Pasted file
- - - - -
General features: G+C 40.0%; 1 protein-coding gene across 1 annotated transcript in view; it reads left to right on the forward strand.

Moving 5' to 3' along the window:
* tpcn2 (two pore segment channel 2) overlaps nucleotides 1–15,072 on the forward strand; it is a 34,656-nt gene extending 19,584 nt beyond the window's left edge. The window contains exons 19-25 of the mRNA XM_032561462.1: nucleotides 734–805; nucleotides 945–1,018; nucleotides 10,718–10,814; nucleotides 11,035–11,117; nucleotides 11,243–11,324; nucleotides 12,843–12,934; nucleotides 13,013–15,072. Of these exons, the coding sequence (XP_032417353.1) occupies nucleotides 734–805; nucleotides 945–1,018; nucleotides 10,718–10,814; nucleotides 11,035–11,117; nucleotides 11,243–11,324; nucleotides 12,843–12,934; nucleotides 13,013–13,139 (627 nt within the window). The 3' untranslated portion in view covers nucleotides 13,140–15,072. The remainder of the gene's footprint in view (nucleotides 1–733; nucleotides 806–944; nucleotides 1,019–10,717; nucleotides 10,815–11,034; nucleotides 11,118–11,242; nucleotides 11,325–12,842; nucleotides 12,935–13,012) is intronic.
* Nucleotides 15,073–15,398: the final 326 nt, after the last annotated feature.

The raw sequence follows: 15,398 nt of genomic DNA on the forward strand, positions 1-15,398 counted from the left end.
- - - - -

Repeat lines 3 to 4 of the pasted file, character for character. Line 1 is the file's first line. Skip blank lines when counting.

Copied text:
* tpcn2 (two pore segment channel 2) overlaps nucleotides 1–15,072 on the forward strand; it is a 34,656-nt gene extending 19,584 nt beyond the window's left edge. The window contains exons 19-25 of the mRNA XM_032561462.1: nucleotides 734–805; nucleotides 945–1,018; nucleotides 10,718–10,814; nucleotides 11,035–11,117; nucleotides 11,243–11,324; nucleotides 12,843–12,934; nucleotides 13,013–15,072. Of these exons, the coding sequence (XP_032417353.1) occupies nucleotides 734–805; nucleotides 945–1,018; nucleotides 10,718–10,814; nucleotides 11,035–11,117; nucleotides 11,243–11,324; nucleotides 12,843–12,934; nucleotides 13,013–13,139 (627 nt within the window). The 3' untranslated portion in view covers nucleotides 13,140–15,072. The remainder of the gene's footprint in view (nucleotides 1–733; nucleotides 806–944; nucleotides 1,019–10,717; nucleotides 10,815–11,034; nucleotides 11,118–11,242; nucleotides 11,325–12,842; nucleotides 12,935–13,012) is intronic.
* Nucleotides 15,073–15,398: the final 326 nt, after the last annotated feature.